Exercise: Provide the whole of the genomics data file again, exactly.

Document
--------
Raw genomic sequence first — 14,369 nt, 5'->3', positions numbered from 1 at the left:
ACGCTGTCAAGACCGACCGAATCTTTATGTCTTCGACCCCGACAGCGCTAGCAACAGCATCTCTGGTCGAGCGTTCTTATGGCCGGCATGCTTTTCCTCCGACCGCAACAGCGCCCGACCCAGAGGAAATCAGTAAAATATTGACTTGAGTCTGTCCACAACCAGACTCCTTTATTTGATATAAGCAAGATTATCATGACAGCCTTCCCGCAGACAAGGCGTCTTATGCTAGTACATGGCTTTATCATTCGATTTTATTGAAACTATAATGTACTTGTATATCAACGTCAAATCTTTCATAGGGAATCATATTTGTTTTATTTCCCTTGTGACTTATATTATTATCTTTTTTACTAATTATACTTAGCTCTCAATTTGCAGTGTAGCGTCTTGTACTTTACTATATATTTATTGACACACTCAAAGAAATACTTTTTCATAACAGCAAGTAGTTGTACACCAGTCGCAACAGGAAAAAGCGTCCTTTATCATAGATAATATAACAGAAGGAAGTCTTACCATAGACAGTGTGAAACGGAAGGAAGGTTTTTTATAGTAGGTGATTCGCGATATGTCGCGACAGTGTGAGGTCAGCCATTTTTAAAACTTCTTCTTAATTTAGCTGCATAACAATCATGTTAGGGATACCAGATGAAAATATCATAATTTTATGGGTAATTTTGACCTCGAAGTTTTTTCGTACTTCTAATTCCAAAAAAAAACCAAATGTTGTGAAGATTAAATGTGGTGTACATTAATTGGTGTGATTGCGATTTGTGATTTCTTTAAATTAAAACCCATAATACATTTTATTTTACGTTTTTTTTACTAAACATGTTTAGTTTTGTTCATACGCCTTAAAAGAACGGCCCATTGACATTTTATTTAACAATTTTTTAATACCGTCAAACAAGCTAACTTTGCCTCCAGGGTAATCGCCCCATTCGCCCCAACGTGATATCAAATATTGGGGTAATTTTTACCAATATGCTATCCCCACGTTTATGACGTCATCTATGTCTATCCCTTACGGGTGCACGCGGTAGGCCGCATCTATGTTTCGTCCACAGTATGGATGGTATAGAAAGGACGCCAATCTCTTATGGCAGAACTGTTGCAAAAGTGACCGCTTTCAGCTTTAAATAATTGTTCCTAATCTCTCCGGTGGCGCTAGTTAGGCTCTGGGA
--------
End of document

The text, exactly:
Raw genomic sequence first — 14,369 nt, 5'->3', positions numbered from 1 at the left:
ACGCTGTCAAGACCGACCGAATCTTTATGTCTTCGACCCCGACAGCGCTAGCAACAGCATCTCTGGTCGAGCGTTCTTATGGCCGGCATGCTTTTCCTCCGACCGCAACAGCGCCCGACCCAGAGGAAATCAGTAAAATATTGACTTGAGTCTGTCCACAACCAGACTCCTTTATTTGATATAAGCAAGATTATCATGACAGCCTTCCCGCAGACAAGGCGTCTTATGCTAGTACATGGCTTTATCATTCGATTTTATTGAAACTATAATGTACTTGTATATCAACGTCAAATCTTTCATAGGGAATCATATTTGTTTTATTTCCCTTGTGACTTATATTATTATCTTTTTTACTAATTATACTTAGCTCTCAATTTGCAGTGTAGCGTCTTGTACTTTACTATATATTTATTGACACACTCAAAGAAATACTTTTTCATAACAGCAAGTAGTTGTACACCAGTCGCAACAGGAAAAAGCGTCCTTTATCATAGATAATATAACAGAAGGAAGTCTTACCATAGACAGTGTGAAACGGAAGGAAGGTTTTTTATAGTAGGTGATTCGCGATATGTCGCGACAGTGTGAGGTCAGCCATTTTTAAAACTTCTTCTTAATTTAGCTGCATAACAATCATGTTAGGGATACCAGATGAAAATATCATAATTTTATGGGTAATTTTGACCTCGAAGTTTTTTCGTACTTCTAATTCCAAAAAAAAACCAAATGTTGTGAAGATTAAATGTGGTGTACATTAATTGGTGTGATTGCGATTTGTGATTTCTTTAAATTAAAACCCATAATACATTTTATTTTACGTTTTTTTTACTAAACATGTTTAGTTTTGTTCATACGCCTTAAAAGAACGGCCCATTGACATTTTATTTAACAATTTTTTAATACCGTCAAACAAGCTAACTTTGCCTCCAGGGTAATCGCCCCATTCGCCCCAACGTGATATCAAATATTGGGGTAATTTTTACCAATATGCTATCCCCACGTTTATGACGTCATCTATGTCTATCCCTTACGGGTGCACGCGGTAGGCCGCATCTATGTTTCGTCCACAGTATGGATGGTATAGAAAGGACGCCAATCTCTTATGGCAGAACTGTTGCAAAAGTGACCGCTTTCAGCTTTAAATAATTGTTCCTAATCTCTCCGGTGGCGCTAGTTAGGCTCTGGGA